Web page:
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Re: UDP or TCP?

From: <jg@w3.org>
Date: Thu, 10 Aug 95 17:45:54 -0400
Message-Id: <9508102145.AA29024@zorch.w3.org>
To: Simon Spero <ses@tipper.oit.unc.edu>
Cc: Jeffrey Mogul <mogul@pa.dec.com>, Paul Leach <paulle@microsoft.com>, http-wg%cuckoo.hpl.hp.com@hplb.hpl.hp.com
The major point, which has to be reiterated, is that protocols
the Web uses must implement congestion control.  While
what you say is all true (about images not needing in order delivery,
if you are willing to tolerate "interesting" display while arriving),
widespread deployment of software such as the WWW that does not
observe congestion control algorithms can cause the widespread collapse
of the Internet, as happened in the 1980's.  I, among others, still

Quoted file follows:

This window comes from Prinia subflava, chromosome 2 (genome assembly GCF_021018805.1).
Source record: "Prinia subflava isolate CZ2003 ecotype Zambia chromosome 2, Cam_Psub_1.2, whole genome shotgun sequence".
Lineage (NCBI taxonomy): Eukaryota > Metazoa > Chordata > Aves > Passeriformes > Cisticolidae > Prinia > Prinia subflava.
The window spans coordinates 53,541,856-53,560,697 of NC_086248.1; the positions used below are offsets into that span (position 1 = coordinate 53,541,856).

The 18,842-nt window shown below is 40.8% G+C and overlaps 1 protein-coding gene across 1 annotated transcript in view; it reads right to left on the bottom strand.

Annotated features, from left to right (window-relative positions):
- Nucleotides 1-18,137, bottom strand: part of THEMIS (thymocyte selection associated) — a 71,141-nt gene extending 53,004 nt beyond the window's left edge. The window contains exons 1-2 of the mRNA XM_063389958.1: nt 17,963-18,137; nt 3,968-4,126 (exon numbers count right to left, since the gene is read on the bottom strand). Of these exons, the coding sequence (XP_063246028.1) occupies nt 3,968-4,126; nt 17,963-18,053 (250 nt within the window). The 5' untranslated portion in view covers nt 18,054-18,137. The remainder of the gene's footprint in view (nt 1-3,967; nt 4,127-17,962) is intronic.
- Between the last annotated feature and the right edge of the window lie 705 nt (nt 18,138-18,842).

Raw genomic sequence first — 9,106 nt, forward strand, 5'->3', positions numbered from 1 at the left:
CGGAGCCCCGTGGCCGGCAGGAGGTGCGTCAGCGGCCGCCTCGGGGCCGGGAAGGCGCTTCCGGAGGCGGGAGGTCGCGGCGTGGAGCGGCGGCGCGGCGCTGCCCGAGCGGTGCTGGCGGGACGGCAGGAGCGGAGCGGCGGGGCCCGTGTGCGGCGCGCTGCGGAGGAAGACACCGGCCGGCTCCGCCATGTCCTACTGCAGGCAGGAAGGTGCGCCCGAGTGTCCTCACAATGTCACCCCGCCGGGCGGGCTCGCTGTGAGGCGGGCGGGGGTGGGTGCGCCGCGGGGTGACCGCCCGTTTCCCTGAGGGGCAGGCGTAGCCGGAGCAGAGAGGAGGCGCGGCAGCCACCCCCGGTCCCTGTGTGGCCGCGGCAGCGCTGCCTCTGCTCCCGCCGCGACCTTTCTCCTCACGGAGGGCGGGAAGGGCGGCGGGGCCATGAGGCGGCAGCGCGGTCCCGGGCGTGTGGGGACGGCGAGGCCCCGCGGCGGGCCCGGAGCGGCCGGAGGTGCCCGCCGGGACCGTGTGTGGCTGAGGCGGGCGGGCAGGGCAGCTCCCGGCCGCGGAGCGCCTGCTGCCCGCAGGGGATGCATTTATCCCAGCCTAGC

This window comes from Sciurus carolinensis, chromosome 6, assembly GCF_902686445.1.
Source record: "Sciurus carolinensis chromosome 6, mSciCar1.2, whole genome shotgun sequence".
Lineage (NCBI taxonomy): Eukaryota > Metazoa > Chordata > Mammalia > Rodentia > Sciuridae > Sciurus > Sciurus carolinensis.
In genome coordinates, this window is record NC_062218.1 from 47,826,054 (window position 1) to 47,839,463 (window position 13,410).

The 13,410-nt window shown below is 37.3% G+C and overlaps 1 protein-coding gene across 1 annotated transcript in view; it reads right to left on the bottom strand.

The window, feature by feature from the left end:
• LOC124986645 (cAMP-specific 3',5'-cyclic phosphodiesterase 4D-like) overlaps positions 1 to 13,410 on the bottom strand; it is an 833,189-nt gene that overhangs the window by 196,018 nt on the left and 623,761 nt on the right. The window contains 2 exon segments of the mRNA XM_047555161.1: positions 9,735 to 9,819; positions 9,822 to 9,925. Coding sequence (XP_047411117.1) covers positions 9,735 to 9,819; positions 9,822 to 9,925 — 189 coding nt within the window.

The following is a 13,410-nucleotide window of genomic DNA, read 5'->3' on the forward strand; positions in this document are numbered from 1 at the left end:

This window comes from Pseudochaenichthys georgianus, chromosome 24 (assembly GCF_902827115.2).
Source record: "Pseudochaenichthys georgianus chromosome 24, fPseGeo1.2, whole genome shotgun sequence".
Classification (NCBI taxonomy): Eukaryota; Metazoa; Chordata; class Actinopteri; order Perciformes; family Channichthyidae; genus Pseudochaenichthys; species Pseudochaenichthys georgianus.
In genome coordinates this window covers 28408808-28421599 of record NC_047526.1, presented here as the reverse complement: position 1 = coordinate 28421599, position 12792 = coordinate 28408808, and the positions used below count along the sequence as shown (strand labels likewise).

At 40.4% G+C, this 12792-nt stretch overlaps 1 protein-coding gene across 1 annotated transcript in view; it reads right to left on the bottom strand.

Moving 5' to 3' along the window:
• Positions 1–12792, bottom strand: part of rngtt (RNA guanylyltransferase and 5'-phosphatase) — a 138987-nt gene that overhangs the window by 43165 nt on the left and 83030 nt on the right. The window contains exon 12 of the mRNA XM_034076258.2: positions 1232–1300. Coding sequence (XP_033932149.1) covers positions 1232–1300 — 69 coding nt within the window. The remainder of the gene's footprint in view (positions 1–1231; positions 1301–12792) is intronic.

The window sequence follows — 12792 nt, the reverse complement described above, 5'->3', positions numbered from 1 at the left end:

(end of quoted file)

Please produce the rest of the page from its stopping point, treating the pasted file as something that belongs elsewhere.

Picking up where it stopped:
have scars.  And the Web has not (yet) killed the Internet precisely
because it has observed congestion control (by being layered on TCP).

It is one thing if a uncontrolled protocol is .1% of the internet; it is
quite another for one which now represents such a large fraction of total
traffic.

You do raise an interesting point, true for some datatypes.
Audio data only needs to be real-time for teleconferencing; most
applications don't demand low latency operation.  But for some datatypes,
(such as audio) you might want to be able to change compression/quality on the
fly, if you find your link is not able to provide sufficient bandwidth
(which may vary on a relatively short timescale).  Provision for this
in NG may be a good thing; but the actual transport of the data better
observe congestion control.  This implies algorithms very much like those
that TCP already provides.
			- Jim
Received on Thursday, 10 August 1995 14:48:47 EDT

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